John Key’s first 100 days are starting with a hiss and a roar – but a pause for breath and is in order, especially if he wants to avoid ACT building its influence to his right
They called him the Prime Minister-in-waiting. What a misnomer. Key produced a 27 point action plan for his first 100 days before the election. He scrambled his coalition government and his new cabinet together in just eight days – record time for the era of MMP.
With some of the debris still falling, he is off to meet with political and business leaders from 21 nations at the APEC conference in Peru – a conference that also may be attended by President-elect Barak Obama.
From Peru, he will rip on to London to meet the architect of the new European financial order, Gordon Brown, then whip home for a fortnight before another rapid trip to Thailand for the East Asia Summit.
Sour observers warn Key that he looks like turning into the Prime Tourminister. They miss the point.
Key needs to get his finger on the international political pulse as quickly as possible. He may know how international money markets work, but, currently, they are not working well enough.
The new prime minister has an early opportunity to measure the mood of major world leaders and their determination to reform institutions like the World Bank and International Monetary Fund, their approach to regulating their globally significant finance sectors and to stimulating their own economies, and their sincerity about liberalizing world trade.
These are all critical issues for New Zealand’s trade dependent economy with its heavy offshore debt exposures.
None of the broad-brush decisions taken at the current round of international summit meetings are going to produce miracle cures – but they are signaling a major wind-shift in global economic thought.
A new government that is advancing a programme of fiscal stimulus through tax cuts, expenditure caps, accelerated investment in growth-supporting infrastructure development, and increasing deficits had better introduce itself quick smart to political and business leaders around the world and start building its reputation for responsible management. We’re going to need their money.
That said, John Key needs to be alert to the fact that all will not be quiet on the home front while he is away.
It would be surprising if the sidelined seniors in his own party stay silent for long. Once the meat-hungry media has come to the obvious conclusion that his new cabinet ministers are going to put their feet under their desks before putting them anywhere near their mouths, they will begin courting the disgruntled for their tales of disappointment.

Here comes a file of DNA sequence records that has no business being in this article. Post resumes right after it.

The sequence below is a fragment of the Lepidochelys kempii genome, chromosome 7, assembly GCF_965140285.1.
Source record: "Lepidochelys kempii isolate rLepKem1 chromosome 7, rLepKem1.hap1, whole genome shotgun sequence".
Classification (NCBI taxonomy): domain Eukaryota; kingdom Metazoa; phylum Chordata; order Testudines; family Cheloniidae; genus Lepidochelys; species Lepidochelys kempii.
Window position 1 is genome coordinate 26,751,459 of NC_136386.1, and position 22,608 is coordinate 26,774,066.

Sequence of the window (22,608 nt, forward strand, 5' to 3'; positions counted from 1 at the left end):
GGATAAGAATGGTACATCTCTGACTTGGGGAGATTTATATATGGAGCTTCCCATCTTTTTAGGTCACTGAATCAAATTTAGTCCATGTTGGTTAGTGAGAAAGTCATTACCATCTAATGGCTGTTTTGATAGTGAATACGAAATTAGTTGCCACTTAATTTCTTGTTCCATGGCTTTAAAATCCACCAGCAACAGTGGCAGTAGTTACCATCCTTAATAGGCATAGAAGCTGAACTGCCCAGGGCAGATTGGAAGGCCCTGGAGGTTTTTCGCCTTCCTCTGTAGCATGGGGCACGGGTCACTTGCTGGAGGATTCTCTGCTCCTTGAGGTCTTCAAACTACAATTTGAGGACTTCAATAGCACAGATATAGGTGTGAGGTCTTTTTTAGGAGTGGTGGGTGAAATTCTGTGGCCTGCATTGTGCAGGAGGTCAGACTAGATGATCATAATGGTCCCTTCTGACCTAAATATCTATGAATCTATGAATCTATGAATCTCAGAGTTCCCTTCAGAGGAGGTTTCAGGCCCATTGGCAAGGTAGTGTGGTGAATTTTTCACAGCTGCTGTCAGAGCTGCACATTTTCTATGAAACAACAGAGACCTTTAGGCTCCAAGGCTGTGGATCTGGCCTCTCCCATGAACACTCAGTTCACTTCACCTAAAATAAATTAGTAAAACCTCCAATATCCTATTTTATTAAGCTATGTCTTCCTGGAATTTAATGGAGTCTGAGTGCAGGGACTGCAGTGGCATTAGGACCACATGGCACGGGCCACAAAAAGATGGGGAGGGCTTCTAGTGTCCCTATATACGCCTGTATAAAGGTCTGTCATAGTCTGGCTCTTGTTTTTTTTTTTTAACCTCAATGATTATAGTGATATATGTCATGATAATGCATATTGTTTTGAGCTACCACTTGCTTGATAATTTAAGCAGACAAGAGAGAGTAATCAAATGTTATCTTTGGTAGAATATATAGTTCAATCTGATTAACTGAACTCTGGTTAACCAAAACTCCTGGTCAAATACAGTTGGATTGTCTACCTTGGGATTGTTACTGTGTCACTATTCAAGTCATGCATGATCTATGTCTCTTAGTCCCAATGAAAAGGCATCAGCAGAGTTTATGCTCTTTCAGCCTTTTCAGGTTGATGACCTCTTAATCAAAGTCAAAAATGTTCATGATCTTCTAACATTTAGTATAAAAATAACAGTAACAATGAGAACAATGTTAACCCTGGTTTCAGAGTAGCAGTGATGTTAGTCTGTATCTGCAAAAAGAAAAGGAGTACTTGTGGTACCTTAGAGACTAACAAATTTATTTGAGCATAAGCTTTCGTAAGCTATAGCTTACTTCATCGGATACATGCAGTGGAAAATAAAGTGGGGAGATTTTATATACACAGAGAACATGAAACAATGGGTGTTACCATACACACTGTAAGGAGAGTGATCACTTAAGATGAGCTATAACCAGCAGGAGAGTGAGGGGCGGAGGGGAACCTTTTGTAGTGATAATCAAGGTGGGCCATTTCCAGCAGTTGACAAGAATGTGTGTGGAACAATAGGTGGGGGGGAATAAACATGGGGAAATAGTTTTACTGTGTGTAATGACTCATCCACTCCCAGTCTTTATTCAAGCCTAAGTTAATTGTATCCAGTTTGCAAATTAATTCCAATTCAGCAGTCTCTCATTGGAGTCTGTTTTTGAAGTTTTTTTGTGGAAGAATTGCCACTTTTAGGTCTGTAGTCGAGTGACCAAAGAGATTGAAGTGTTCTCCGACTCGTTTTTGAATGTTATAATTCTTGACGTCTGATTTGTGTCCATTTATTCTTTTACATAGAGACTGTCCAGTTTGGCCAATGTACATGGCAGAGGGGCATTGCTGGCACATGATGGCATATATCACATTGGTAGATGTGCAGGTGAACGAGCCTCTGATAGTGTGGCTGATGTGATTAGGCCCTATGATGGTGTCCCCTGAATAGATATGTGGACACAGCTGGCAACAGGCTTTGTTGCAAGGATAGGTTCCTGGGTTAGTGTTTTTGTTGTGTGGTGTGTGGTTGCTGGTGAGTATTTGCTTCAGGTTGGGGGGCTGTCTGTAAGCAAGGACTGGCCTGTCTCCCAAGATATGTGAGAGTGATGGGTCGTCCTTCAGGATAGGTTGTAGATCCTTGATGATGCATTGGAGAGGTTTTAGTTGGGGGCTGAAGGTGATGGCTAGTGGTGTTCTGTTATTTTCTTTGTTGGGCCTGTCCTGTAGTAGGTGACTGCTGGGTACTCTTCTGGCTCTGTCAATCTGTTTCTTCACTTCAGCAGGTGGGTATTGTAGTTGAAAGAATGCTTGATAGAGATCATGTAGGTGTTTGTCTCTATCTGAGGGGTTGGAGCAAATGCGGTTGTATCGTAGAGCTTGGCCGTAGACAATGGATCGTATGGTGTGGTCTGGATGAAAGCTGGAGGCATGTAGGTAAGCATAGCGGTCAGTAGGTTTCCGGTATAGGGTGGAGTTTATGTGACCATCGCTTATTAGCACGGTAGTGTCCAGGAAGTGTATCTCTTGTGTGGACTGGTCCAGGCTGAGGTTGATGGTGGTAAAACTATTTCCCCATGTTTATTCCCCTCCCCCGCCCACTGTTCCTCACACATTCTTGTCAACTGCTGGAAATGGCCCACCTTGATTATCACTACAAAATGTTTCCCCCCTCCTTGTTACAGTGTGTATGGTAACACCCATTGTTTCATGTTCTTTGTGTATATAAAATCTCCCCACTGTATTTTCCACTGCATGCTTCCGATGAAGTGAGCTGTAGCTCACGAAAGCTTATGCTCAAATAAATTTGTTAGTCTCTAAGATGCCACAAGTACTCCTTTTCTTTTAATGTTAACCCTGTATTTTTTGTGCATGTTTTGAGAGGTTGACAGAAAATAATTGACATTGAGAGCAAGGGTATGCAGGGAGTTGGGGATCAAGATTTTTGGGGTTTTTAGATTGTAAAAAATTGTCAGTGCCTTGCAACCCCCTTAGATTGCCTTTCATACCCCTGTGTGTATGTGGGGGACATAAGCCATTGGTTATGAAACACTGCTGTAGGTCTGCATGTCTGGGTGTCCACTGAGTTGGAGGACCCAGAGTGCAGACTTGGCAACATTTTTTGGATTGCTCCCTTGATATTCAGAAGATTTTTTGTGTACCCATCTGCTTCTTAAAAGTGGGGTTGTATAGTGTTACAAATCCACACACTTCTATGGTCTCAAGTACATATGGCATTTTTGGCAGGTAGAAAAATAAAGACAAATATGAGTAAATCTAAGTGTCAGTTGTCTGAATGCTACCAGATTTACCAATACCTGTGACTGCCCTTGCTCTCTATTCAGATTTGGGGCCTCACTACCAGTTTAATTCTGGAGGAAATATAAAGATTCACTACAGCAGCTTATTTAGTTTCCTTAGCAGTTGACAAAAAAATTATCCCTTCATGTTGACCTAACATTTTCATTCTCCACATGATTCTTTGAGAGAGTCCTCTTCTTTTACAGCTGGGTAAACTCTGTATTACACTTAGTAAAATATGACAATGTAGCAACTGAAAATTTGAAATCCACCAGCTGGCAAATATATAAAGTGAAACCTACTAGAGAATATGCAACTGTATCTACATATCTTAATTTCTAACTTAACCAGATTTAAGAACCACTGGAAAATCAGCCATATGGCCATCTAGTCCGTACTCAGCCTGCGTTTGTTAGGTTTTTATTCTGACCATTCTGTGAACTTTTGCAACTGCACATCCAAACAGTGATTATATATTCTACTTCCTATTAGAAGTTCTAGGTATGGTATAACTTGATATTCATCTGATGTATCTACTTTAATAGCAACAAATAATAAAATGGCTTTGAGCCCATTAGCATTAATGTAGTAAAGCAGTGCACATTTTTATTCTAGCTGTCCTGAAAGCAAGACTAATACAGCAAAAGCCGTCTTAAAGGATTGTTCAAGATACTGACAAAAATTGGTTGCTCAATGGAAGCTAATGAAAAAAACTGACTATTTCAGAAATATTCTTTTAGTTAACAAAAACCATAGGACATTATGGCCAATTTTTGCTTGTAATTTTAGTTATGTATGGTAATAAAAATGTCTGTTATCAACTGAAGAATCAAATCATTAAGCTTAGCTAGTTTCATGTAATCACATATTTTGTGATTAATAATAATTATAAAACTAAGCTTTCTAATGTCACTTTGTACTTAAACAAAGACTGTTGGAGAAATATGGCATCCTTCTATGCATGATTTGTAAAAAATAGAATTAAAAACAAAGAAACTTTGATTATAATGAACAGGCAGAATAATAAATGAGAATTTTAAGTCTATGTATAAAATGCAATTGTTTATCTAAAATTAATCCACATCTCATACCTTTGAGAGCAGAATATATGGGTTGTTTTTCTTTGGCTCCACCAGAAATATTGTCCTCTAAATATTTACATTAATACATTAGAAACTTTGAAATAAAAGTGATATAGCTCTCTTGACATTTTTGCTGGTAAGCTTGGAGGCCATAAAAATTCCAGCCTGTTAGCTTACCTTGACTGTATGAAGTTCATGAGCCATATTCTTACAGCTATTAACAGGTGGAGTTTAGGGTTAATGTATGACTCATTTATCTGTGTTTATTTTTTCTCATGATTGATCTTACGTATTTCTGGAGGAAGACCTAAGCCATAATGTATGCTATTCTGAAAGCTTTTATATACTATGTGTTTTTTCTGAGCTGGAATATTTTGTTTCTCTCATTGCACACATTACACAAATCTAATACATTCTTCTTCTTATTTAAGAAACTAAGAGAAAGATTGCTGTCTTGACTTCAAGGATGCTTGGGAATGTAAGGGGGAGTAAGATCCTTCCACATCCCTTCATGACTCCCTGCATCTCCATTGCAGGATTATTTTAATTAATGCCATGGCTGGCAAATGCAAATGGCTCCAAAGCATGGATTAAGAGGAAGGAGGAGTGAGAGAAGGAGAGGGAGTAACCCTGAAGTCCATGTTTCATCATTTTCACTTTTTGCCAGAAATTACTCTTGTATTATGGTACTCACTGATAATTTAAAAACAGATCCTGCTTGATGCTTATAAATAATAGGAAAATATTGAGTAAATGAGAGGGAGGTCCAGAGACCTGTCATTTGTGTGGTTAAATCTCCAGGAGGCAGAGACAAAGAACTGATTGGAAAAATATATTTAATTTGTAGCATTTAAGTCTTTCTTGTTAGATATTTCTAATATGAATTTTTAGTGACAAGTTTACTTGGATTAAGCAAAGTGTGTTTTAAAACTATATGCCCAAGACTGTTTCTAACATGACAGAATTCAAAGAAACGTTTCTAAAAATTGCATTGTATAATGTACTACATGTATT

Key has provided some financial and political incentive to keep Maurice Williamson, John Carter, Lockwood Smith and Richard Worth on his sidelines, and he appears to have enough support in his parliamentary team and in the broader National Party organization to deal with any serious dissent.
However, he should not underestimate the ability of ACT to build its influence in the coalition and a few National-held electorates by reeling in the disaffected members he has left sitting on the outer fringes of his cabinet.
He also needs to untangle the labyrinth that could be created by ACT’s proposals for:
- Task forces with private sector chairs and representatives to carry out “fundamental reviews of all base government spending in identified sectors”;
- A Leadership Council to consult on “major strategic elements of the government’s programme”;
- A Productivity Commission to “support the goals of higher productivity growth and improvements in the quality of regulation”; and
- A Special Parliamentary Select Committee to consider climate change and review the emissions trading scheme legislation.
Maori Party co-leader Tariana Turia was quite right to bridle at the idea of an ACT-driven, private sector-led task force running its ruler over some critical areas of social service delivery that she has identified for a “value for money” line review to improve outcomes for the constituency she represents.
There is a case to be made for private sector involvement in the review of policies and performance in areas that particularly affect the private sector’s ability for contributing to economic growth.
John Key should take the time to fine-tune the structures and processes suggested by ACT to define precisely where they are appropriate, how they would be appointed, and how long they should last.
He is right to call on public service chief executives to carry out an immediate line-by-line review of their spending – but that is not going to tell him how to get more of that spending to the front-lines of their activity.
Objective cost-benefit analysts should be hired to help the coalition government to make its public expenditure reallocation decisions, on a transparent and purely advisory basis.
There is a case for broader inclusion of relevant private sector advice into the policy development process – but there should be no rush to create elaborate structures that could enable ACT or its private sector acolytes to exercise undue influence over public policy implementation.